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The Etiquette of Business Meetings

The Etiquette of Business Meetings
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Much of the communication that takes place in the workplace happens in meetings. Unfortunately, too many of those meetings are unproductive because specific goals are not usually set for the meetings.

To help you ensure productivity in your business meetings, this article goes in-depth to explain the planning and conducting phase of such meetings.

What Is a Meeting?

What Is a Meeting?

Meetings can be defined as gatherings in which persons work together to achieve a common goal. The best preparation for a meeting has a specific purpose that would be best handled in a face-to-face situation. Meetings also provide a forum where individuals can share, discuss and exchange information as well as analyze and solve problems. They can be conducted in one location (the office), but with the significant advancement of technology, today meetings may be conducted on the phone, via teleconferencing and also via the internet.

A meeting is an effective helpful communication tool because it allows persons within the workplace to:

  • benefit from each other’s point of view and opinion
  • share, discuss and exchange information
  • analyze and solve problems
  • discuss issues of mutual interest
  • exchange up to date information to make sure that everyone is aware of current events, schedules and developments
  • Talk about planned events developments and exchange ideas and suggestions for action.


Classification of Meetings

Classification of Meetings

Depending on the topic of the meeting, meetings may be classified as:

  1. Formal meetings have set rules and procedures that must be followed and a completed written record must be made. Informal meetings, the organization has to ensure that decisions taken at the end of the meeting are based on a legal framework and that the decisions are legally correct. It is essential that persons attending such meetings be made fully aware of the procedures which govern these meetings.

    Examples include:

  • Annual General Meeting
  • Extra Ordinary General Meeting
  • Board Meeting
  • Committee Meeting
  • Senior Management Meeting
  1. Informal meetings have no set rules (unless some rules have been devised by the organization). In some cases, a completed written record can be made on completion of the meeting.

    Examples include:

  • Departmental meeting
  • Staff meeting
  • Middle management meeting
  • Working parties
  • Project groups
  • Team briefings


Now, let’s take a look at each of these types of meeting:

  • Annual General Meeting (AGM): AGMs are held once a year to assess the operations of a business over the year. All shareholders are invited to attend the AGM, however, they must be given 21 days’ notice of the meeting date and venue.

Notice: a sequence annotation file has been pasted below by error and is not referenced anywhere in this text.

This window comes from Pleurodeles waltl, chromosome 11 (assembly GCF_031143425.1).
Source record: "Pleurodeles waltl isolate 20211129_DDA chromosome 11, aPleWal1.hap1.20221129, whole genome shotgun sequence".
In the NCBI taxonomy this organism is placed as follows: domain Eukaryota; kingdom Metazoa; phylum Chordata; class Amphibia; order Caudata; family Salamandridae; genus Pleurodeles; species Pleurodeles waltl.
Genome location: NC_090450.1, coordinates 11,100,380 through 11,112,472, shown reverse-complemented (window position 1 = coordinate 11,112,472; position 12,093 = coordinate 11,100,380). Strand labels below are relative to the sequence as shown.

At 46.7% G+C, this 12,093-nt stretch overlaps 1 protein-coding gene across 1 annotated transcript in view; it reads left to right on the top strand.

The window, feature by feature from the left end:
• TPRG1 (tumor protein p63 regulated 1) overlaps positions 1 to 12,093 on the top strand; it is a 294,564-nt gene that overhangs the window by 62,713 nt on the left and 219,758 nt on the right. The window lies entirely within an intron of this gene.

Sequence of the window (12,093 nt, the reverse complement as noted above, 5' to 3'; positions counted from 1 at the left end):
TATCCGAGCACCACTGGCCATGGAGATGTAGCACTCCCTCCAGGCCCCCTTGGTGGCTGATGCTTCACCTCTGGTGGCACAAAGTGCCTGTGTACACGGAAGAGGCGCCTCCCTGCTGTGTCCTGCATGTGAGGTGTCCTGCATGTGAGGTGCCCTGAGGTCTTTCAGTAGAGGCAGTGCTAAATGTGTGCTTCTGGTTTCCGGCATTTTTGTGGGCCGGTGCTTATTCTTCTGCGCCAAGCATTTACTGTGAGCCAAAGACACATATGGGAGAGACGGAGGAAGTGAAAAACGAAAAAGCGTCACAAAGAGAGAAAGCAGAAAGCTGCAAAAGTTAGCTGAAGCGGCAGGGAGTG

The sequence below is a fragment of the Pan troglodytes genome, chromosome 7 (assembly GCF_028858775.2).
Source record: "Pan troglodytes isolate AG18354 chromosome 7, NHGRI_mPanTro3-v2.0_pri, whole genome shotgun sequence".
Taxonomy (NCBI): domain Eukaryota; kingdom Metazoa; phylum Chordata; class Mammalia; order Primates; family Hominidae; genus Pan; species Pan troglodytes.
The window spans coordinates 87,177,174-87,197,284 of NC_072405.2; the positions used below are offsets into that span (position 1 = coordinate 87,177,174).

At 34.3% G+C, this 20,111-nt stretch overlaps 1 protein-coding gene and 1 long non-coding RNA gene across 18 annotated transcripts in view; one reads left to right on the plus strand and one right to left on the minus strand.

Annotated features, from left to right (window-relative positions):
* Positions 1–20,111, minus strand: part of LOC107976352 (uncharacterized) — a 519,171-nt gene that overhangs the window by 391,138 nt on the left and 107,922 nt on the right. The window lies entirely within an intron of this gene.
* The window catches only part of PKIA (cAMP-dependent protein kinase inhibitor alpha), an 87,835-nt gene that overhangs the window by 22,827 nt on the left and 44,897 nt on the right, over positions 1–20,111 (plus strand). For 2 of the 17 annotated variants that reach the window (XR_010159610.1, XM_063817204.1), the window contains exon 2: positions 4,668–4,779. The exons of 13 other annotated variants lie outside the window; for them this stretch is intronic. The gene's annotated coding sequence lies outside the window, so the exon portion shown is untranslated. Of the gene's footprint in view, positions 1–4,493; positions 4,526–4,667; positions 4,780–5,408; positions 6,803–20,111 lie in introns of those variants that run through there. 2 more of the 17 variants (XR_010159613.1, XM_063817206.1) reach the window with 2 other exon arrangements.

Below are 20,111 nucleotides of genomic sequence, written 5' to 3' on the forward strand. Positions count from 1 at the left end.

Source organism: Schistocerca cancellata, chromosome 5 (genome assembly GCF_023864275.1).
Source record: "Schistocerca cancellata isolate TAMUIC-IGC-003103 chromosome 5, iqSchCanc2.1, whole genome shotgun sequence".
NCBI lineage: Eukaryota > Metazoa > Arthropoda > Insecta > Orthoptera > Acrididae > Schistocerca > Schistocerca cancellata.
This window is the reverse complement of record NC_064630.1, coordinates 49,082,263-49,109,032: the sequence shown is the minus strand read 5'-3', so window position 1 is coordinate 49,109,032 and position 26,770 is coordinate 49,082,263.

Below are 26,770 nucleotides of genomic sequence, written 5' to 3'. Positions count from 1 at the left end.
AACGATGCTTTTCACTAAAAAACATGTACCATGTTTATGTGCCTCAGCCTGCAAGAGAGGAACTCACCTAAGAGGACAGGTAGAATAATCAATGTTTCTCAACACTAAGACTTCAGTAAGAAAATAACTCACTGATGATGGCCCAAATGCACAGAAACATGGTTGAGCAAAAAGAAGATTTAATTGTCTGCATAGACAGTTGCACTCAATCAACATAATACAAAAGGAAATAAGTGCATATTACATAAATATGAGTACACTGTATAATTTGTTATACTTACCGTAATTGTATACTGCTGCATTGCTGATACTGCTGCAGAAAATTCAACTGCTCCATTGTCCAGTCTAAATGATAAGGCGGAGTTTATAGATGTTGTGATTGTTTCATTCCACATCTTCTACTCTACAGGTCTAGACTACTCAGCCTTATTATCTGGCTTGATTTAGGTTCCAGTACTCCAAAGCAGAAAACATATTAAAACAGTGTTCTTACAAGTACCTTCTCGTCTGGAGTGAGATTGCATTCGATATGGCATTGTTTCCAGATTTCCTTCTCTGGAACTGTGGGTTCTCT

• Board Meetings: Board meetings are held as often as individual businesses require. They are attended by all directors and chaired by the chairman of the board.


  • Departmental Meetings: These meetings are called by the head of a department or manager of a certain section. All staff will be invited to attend so that information can be passed on or reports received from some members of staff regarding specific projects.


  • Working Parties: Working parties may be set up to work together on a specific project or problem. At meetings, progress reports will be given and decisions for further action be taken.


Steps to Convene a Meeting:

Steps to Convene a Meeting

  1. The meeting should be constituted appropriately: In the event that members at the meeting are appointed or elected, it is important that they be notified of their appointment or election according to the founding document of the assembly.
  2. A quorum is to be formed: A quorum stipulates the minimum number of persons who need to be available at a meeting before it can begin. However, it is also necessary to establish the procedure for dealing with the situation when there would be no quorum present. In the absence of a quorum, then the meeting may be adjourned until a quorum is reached or the total membership present may be considered a quorum.
  3. Motions are properly presented: A motion is an idea for action on which the rest of the people in the meeting vote and the organization may usually specify the procedure for proposing a motion.
  4. Resolutions are properly approved: When a motion has been properly approved, it becomes a resolution.
  5. The method of voting should be specified, whether through the show of hands, poll, ballot or voice.
  6. Satisfactory records should be maintained: It is important that after a meeting has been conducted that satisfactory records of the meeting be kept and made available to anybody who wishes to enquire about the meeting in the future.


When’s the last time you carried out a business meeting? Tell us how it went!






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